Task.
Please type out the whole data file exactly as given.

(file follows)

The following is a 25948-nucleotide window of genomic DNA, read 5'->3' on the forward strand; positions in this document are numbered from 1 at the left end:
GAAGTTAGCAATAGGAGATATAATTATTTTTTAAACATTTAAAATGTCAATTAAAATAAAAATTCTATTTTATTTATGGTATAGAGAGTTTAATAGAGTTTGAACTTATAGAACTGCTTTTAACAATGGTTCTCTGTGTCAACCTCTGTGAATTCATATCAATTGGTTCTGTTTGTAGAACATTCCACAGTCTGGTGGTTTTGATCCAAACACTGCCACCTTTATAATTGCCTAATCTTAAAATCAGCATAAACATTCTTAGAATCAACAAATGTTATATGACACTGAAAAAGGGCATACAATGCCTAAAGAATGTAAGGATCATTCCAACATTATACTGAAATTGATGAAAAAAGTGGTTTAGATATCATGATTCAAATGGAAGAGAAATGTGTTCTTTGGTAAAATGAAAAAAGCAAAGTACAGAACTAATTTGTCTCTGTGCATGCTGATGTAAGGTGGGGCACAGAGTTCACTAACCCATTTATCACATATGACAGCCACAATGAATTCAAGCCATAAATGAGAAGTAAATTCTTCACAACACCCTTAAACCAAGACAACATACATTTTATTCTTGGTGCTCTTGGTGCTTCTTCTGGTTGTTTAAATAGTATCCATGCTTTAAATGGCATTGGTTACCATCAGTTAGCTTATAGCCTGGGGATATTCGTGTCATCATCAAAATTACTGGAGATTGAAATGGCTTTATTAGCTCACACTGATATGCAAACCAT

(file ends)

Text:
The following is a 25948-nucleotide window of genomic DNA, read 5'->3' on the forward strand; positions in this document are numbered from 1 at the left end:
GAAGTTAGCAATAGGAGATATAATTATTTTTTAAACATTTAAAATGTCAATTAAAATAAAAATTCTATTTTATTTATGGTATAGAGAGTTTAATAGAGTTTGAACTTATAGAACTGCTTTTAACAATGGTTCTCTGTGTCAACCTCTGTGAATTCATATCAATTGGTTCTGTTTGTAGAACATTCCACAGTCTGGTGGTTTTGATCCAAACACTGCCACCTTTATAATTGCCTAATCTTAAAATCAGCATAAACATTCTTAGAATCAACAAATGTTATATGACACTGAAAAAGGGCATACAATGCCTAAAGAATGTAAGGATCATTCCAACATTATACTGAAATTGATGAAAAAAGTGGTTTAGATATCATGATTCAAATGGAAGAGAAATGTGTTCTTTGGTAAAATGAAAAAAGCAAAGTACAGAACTAATTTGTCTCTGTGCATGCTGATGTAAGGTGGGGCACAGAGTTCACTAACCCATTTATCACATATGACAGCCACAATGAATTCAAGCCATAAATGAGAAGTAAATTCTTCACAACACCCTTAAACCAAGACAACATACATTTTATTCTTGGTGCTCTTGGTGCTTCTTCTGGTTGTTTAAATAGTATCCATGCTTTAAATGGCATTGGTTACCATCAGTTAGCTTATAGCCTGGGGATATTCGTGTCATCATCAAAATTACTGGAGATTGAAATGGCTTTATTAGCTCACACTGATATGCAAACCAT